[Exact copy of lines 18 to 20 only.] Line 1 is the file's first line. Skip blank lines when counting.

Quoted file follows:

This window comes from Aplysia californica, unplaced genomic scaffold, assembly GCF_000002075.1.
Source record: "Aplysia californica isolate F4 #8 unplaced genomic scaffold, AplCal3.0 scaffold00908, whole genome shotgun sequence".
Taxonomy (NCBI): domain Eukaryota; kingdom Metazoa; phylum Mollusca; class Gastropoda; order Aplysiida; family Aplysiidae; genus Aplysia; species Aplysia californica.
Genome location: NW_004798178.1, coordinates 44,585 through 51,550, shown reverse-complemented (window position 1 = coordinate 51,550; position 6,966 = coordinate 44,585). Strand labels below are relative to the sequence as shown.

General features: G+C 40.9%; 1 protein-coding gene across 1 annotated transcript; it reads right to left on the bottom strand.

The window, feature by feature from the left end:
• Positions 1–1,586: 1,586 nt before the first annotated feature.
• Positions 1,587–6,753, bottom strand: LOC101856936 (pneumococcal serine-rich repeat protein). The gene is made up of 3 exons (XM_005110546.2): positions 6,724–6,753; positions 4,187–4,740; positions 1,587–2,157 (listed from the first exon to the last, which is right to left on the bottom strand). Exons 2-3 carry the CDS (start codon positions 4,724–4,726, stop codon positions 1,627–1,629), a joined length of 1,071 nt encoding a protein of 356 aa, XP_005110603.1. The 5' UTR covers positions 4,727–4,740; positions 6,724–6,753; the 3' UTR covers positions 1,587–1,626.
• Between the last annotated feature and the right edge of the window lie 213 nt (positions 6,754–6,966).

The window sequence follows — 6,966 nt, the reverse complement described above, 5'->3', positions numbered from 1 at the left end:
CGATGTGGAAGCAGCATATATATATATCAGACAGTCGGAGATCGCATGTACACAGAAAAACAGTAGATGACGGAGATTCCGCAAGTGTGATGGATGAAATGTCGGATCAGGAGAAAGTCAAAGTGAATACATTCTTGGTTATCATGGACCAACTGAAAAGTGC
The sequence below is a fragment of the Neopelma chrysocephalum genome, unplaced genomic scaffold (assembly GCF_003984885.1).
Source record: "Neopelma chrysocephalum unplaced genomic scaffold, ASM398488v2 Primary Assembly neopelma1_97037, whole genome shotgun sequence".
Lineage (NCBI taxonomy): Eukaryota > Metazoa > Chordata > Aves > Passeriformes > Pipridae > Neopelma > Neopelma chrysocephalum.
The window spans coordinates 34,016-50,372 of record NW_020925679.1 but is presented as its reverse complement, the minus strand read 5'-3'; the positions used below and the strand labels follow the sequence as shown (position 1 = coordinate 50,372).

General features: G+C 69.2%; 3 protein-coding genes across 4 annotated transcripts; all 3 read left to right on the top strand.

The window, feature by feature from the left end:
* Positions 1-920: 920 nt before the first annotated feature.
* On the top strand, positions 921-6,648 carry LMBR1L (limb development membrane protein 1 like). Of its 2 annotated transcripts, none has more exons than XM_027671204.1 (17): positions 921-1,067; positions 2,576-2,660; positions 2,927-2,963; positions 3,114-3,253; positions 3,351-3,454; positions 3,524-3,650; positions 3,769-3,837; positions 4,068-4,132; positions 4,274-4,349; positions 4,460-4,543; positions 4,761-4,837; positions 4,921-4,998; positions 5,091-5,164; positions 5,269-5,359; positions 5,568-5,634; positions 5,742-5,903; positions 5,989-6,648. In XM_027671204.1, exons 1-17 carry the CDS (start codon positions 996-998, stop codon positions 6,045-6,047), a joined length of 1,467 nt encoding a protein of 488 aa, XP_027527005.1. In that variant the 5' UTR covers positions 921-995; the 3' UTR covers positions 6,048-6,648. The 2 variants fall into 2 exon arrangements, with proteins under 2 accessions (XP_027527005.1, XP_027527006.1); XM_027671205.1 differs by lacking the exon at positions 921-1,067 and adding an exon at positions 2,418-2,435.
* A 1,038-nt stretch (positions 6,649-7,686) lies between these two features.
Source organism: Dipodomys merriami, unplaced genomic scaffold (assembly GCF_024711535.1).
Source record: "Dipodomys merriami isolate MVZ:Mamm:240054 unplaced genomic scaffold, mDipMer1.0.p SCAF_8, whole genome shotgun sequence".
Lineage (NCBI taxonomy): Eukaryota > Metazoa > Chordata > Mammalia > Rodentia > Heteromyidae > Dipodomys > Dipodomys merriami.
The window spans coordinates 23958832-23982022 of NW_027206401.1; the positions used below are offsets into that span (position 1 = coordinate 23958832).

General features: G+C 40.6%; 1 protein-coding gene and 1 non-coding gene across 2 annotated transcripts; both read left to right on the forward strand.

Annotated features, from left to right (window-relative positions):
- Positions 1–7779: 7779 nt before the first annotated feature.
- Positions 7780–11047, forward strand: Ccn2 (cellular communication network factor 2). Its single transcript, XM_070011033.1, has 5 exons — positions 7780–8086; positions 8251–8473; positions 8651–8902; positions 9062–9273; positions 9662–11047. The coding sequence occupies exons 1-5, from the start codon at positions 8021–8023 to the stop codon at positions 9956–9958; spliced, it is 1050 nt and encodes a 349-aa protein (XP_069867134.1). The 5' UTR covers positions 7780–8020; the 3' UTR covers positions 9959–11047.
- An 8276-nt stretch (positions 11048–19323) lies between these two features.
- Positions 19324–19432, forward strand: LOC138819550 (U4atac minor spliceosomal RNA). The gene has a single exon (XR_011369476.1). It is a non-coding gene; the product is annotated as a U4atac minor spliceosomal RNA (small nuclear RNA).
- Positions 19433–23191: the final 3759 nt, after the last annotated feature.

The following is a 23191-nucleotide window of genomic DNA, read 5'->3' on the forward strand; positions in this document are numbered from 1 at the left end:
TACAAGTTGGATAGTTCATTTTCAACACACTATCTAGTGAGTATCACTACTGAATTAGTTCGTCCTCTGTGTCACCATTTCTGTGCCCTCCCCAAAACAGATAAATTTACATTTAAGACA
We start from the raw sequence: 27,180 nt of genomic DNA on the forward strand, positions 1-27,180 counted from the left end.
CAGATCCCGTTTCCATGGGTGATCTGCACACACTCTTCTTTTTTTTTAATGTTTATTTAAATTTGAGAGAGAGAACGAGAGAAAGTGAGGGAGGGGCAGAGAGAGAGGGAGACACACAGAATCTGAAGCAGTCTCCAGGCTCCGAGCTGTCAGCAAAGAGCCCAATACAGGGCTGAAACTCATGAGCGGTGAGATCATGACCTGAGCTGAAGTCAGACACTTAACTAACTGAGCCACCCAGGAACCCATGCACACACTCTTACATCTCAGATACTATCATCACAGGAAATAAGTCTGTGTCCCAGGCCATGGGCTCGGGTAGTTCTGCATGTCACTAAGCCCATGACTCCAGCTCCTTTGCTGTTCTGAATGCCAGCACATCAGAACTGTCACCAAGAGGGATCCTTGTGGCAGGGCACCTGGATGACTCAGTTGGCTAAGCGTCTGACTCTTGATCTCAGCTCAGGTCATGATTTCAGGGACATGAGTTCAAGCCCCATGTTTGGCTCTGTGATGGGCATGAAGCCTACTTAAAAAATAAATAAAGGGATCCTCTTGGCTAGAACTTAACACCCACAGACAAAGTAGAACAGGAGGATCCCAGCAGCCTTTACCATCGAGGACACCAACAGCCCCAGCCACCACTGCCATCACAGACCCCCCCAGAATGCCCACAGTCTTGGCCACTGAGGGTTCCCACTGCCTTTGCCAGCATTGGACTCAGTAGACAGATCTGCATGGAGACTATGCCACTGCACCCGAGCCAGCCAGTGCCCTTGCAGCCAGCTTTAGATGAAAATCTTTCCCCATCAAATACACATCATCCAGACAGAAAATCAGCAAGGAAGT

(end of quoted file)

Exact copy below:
* Positions 1-920: 920 nt before the first annotated feature.
* On the top strand, positions 921-6,648 carry LMBR1L (limb development membrane protein 1 like). Of its 2 annotated transcripts, none has more exons than XM_027671204.1 (17): positions 921-1,067; positions 2,576-2,660; positions 2,927-2,963; positions 3,114-3,253; positions 3,351-3,454; positions 3,524-3,650; positions 3,769-3,837; positions 4,068-4,132; positions 4,274-4,349; positions 4,460-4,543; positions 4,761-4,837; positions 4,921-4,998; positions 5,091-5,164; positions 5,269-5,359; positions 5,568-5,634; positions 5,742-5,903; positions 5,989-6,648. In XM_027671204.1, exons 1-17 carry the CDS (start codon positions 996-998, stop codon positions 6,045-6,047), a joined length of 1,467 nt encoding a protein of 488 aa, XP_027527005.1. In that variant the 5' UTR covers positions 921-995; the 3' UTR covers positions 6,048-6,648. The 2 variants fall into 2 exon arrangements, with proteins under 2 accessions (XP_027527005.1, XP_027527006.1); XM_027671205.1 differs by lacking the exon at positions 921-1,067 and adding an exon at positions 2,418-2,435.
* A 1,038-nt stretch (positions 6,649-7,686) lies between these two features.